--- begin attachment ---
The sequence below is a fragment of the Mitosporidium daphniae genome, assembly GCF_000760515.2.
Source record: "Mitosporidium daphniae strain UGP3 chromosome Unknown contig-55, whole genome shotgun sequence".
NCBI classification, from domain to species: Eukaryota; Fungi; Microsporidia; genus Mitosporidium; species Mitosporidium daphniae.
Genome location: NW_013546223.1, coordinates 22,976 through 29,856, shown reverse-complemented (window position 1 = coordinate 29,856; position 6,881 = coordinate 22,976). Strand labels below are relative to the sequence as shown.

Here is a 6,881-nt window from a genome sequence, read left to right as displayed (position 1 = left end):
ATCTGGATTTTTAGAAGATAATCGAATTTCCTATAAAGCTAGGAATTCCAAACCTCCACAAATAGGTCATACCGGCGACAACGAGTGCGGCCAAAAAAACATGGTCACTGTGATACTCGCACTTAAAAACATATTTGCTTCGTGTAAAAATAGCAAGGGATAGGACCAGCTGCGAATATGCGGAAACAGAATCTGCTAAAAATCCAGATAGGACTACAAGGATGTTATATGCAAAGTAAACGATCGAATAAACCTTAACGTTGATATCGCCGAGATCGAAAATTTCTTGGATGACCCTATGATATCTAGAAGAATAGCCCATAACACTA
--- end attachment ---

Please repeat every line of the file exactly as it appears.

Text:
The sequence below is a fragment of the Mitosporidium daphniae genome, assembly GCF_000760515.2.
Source record: "Mitosporidium daphniae strain UGP3 chromosome Unknown contig-55, whole genome shotgun sequence".
NCBI classification, from domain to species: Eukaryota; Fungi; Microsporidia; genus Mitosporidium; species Mitosporidium daphniae.
Genome location: NW_013546223.1, coordinates 22,976 through 29,856, shown reverse-complemented (window position 1 = coordinate 29,856; position 6,881 = coordinate 22,976). Strand labels below are relative to the sequence as shown.

Here is a 6,881-nt window from a genome sequence, read left to right as displayed (position 1 = left end):
ATCTGGATTTTTAGAAGATAATCGAATTTCCTATAAAGCTAGGAATTCCAAACCTCCACAAATAGGTCATACCGGCGACAACGAGTGCGGCCAAAAAAACATGGTCACTGTGATACTCGCACTTAAAAACATATTTGCTTCGTGTAAAAATAGCAAGGGATAGGACCAGCTGCGAATATGCGGAAACAGAATCTGCTAAAAATCCAGATAGGACTACAAGGATGTTATATGCAAAGTAAACGATCGAATAAACCTTAACGTTGATATCGCCGAGATCGAAAATTTCTTGGATGACCCTATGATATCTAGAAGAATAGCCCATAACACTA